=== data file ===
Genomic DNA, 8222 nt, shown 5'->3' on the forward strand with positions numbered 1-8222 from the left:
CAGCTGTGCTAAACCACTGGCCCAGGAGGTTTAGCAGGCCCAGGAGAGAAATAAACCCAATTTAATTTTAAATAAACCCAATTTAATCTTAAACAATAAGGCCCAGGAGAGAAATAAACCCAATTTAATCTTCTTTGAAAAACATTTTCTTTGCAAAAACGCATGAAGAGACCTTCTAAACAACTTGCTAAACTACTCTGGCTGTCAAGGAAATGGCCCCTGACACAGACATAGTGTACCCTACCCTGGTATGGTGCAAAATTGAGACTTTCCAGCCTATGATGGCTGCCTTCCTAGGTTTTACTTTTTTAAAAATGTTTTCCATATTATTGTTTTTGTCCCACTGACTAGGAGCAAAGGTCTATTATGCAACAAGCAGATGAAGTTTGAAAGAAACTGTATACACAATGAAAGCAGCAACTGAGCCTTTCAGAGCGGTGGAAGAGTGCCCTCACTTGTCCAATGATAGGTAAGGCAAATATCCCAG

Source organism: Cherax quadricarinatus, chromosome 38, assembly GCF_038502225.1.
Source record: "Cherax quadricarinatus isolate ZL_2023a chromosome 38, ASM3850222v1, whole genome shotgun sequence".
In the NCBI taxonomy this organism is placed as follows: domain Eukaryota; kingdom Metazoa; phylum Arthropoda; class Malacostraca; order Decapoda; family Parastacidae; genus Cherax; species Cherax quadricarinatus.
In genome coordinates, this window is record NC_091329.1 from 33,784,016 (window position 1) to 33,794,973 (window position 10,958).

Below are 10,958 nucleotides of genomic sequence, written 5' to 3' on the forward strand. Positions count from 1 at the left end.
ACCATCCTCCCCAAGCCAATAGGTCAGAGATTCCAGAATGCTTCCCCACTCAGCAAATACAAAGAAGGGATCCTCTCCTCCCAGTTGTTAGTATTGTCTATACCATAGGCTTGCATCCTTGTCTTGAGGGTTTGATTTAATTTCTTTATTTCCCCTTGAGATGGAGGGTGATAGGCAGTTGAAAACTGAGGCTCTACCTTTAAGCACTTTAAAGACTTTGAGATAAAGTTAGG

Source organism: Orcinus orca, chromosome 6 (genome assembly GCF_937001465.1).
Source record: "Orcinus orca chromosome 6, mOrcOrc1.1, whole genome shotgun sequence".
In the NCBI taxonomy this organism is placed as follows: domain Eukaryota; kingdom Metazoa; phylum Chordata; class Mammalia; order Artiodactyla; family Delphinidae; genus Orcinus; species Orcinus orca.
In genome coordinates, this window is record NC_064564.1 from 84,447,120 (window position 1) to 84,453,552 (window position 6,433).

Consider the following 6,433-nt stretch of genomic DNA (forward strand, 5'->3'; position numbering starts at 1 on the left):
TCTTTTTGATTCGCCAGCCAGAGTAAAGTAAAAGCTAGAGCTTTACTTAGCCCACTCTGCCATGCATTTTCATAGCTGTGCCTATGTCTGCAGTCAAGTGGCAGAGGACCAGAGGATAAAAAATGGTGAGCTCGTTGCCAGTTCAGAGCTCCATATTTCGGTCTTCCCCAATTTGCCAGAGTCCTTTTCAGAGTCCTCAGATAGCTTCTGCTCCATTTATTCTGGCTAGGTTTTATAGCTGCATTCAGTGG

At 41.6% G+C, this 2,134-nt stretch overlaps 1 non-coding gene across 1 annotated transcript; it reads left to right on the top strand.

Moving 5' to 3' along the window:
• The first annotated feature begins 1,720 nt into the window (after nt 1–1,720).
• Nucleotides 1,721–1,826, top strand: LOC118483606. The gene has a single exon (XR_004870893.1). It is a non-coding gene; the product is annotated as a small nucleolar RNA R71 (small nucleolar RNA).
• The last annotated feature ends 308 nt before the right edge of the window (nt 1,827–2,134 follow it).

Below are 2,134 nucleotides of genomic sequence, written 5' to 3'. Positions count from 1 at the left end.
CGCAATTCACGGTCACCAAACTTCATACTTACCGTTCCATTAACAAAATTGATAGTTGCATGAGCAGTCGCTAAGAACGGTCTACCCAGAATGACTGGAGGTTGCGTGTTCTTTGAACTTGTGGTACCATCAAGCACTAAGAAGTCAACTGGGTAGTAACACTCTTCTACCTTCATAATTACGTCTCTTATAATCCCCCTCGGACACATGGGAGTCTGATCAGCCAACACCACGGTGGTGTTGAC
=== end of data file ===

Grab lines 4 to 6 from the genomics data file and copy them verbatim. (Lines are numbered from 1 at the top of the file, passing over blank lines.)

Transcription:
Source record: "Cherax quadricarinatus isolate ZL_2023a chromosome 38, ASM3850222v1, whole genome shotgun sequence".
In the NCBI taxonomy this organism is placed as follows: domain Eukaryota; kingdom Metazoa; phylum Arthropoda; class Malacostraca; order Decapoda; family Parastacidae; genus Cherax; species Cherax quadricarinatus.
In genome coordinates, this window is record NC_091329.1 from 33,784,016 (window position 1) to 33,794,973 (window position 10,958).